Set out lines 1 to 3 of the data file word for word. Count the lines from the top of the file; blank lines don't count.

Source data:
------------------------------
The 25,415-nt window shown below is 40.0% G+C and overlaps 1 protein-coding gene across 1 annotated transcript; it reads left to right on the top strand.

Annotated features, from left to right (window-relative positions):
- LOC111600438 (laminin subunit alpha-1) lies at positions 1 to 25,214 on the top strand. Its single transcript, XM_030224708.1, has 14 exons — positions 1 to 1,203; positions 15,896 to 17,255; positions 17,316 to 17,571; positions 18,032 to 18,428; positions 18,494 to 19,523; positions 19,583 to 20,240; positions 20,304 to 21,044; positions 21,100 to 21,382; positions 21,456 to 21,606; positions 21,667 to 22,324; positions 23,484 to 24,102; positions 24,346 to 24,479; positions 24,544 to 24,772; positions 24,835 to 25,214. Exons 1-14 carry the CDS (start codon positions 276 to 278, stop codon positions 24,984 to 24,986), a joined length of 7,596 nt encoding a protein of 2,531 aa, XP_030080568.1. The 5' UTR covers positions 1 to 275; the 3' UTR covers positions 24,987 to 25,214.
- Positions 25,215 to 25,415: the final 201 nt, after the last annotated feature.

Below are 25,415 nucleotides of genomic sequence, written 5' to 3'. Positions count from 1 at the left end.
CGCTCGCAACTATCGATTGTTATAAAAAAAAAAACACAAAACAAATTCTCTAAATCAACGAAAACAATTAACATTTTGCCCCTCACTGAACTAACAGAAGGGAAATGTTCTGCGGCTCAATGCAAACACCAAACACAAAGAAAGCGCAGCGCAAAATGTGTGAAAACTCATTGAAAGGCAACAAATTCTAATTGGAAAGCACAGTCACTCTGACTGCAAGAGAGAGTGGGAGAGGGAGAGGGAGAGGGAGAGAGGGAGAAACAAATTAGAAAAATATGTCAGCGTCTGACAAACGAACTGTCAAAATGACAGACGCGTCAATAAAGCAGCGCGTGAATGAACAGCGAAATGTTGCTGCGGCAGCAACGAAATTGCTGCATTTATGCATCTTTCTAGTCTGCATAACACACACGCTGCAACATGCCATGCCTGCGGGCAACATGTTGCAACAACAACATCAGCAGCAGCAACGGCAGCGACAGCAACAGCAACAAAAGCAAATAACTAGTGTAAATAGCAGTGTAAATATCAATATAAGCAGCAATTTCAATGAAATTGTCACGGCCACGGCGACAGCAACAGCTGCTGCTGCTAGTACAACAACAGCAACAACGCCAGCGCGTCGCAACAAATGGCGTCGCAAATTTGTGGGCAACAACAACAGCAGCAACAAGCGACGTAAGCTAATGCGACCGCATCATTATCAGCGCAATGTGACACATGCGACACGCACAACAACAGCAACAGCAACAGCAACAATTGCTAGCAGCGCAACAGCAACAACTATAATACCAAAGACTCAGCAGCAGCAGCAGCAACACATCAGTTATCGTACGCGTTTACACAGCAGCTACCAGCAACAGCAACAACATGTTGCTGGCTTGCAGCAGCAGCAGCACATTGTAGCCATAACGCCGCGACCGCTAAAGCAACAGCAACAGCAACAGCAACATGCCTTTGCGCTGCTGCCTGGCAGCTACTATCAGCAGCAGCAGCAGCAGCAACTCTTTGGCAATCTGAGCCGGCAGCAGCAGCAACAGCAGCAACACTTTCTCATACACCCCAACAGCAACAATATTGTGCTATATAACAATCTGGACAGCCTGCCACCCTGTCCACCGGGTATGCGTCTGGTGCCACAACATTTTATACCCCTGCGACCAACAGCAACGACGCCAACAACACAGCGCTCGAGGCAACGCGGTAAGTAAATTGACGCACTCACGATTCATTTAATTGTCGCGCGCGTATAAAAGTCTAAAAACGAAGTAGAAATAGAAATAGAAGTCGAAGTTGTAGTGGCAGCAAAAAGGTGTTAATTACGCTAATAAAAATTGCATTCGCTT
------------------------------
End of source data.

The 25,415-nt window shown below is 40.0% G+C and overlaps 1 protein-coding gene across 1 annotated transcript; it reads left to right on the top strand.

Annotated features, from left to right (window-relative positions):
- LOC111600438 (laminin subunit alpha-1) lies at positions 1 to 25,214 on the top strand. Its single transcript, XM_030224708.1, has 14 exons — positions 1 to 1,203; positions 15,896 to 17,255; positions 17,316 to 17,571; positions 18,032 to 18,428; positions 18,494 to 19,523; positions 19,583 to 20,240; positions 20,304 to 21,044; positions 21,100 to 21,382; positions 21,456 to 21,606; positions 21,667 to 22,324; positions 23,484 to 24,102; positions 24,346 to 24,479; positions 24,544 to 24,772; positions 24,835 to 25,214. Exons 1-14 carry the CDS (start codon positions 276 to 278, stop codon positions 24,984 to 24,986), a joined length of 7,596 nt encoding a protein of 2,531 aa, XP_030080568.1. The 5' UTR covers positions 1 to 275; the 3' UTR covers positions 24,987 to 25,214.